Cats, like us, have front-facing eyes, giving them a larger portion of binocular vision as opposed to uniocular vision. Binocular vision is what allows for depth perception, which is an important adaptation for being able to catch prey.

Effects of Color Blindness on Cats

Since we don’t fully understand what kind of vision cats actually have - dichromatic versus photopic trichromatic - it’s hard to discern the extent of their color vision and what limitations may exist. While some purport that cats don’t react to toys if they are a color they can't see, such as red or yellow, not being able to discern a specific color is far different than not being able to see at all. A red toy may not appear red to your cat but they will still be able to see it and they may still play with it.

Variation in Color Blindness in Cats

Whether cats have dichromatic vision or photopic trichromatic, they likely don’t see the visible light spectrum the same way that we do. The inability to discern these certain colors, however, is normal for cats. That being said, it is possible that some cats may have an even more limited color vision. Red green color blindness, yellow blue color blindness, and monochromatism are all inheritable traits in humans. Cats may have a similar, inheritable trait that further limits their color vision but this has not been documented at this time.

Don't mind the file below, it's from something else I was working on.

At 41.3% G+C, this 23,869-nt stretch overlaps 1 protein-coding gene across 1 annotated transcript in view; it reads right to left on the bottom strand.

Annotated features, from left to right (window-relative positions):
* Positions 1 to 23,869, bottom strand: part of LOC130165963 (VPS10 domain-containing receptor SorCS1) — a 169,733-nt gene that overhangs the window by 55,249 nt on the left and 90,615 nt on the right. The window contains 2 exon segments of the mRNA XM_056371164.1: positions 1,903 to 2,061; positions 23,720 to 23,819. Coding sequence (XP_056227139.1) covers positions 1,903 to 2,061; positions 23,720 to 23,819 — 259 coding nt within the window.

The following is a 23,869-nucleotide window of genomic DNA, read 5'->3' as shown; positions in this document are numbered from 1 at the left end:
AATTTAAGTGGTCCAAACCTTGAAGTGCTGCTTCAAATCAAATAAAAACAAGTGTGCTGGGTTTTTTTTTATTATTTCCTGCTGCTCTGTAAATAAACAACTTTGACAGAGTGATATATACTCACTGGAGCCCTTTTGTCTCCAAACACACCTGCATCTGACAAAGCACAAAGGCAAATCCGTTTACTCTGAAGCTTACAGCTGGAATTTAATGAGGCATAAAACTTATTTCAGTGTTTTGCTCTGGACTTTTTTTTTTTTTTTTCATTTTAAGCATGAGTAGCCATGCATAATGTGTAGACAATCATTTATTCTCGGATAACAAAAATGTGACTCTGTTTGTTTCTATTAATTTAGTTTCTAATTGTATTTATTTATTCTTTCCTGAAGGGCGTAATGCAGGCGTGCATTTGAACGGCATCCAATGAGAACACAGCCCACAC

Testing Color Vision in Cats

As previously mentioned, cats can’t take color blindness tests like people. That being said, cats certainly can have favorite toys and favorite beds and this may lead owners to suspect their preference is based on what colors they can (or cannot) see. However, they could love that toy or blanket for any number of reasons. There is no straightforward way to test a cat's color vision at this time, and that is a large part of why there still remain so many unknowns about what they actually see when it comes to colors.  

Treatment For Color Blindness in Cats

Because color blindness in cats is normal for them, there’s no need for concern and nothing to treat. Any cat owner will tell you that their cat is not impeded by its limited color vision. In fact, cats have so many other special vision features that they often see things we don't.

Color Considerations for Cats

Cats may not see the visible light spectrum like humans, but for most cats, that certainly doesn’t impede their vision whatsoever. Most cats live a happy, healthy life, regardless of their ability, or inability, to see specific colors.

Are cats really color blind? Compared to the color spectrum we can see, yes. But that doesn’t mean they can’t see any colors at all. Should you only offer them toys and beds in the colors they can see? You might gravitate towards a specific cat toy in the store because of the color scheme it has, and even if your cat doesn’t see the toy's colors as you do, they can still enjoy their new toy just the same.

If you suspect your pet is sick, call your vet immediately. For health-related questions, always consult your veterinarian, as they have examined your pet, know the pet's health history, and can make the best recommendations for your pet.
Article Sources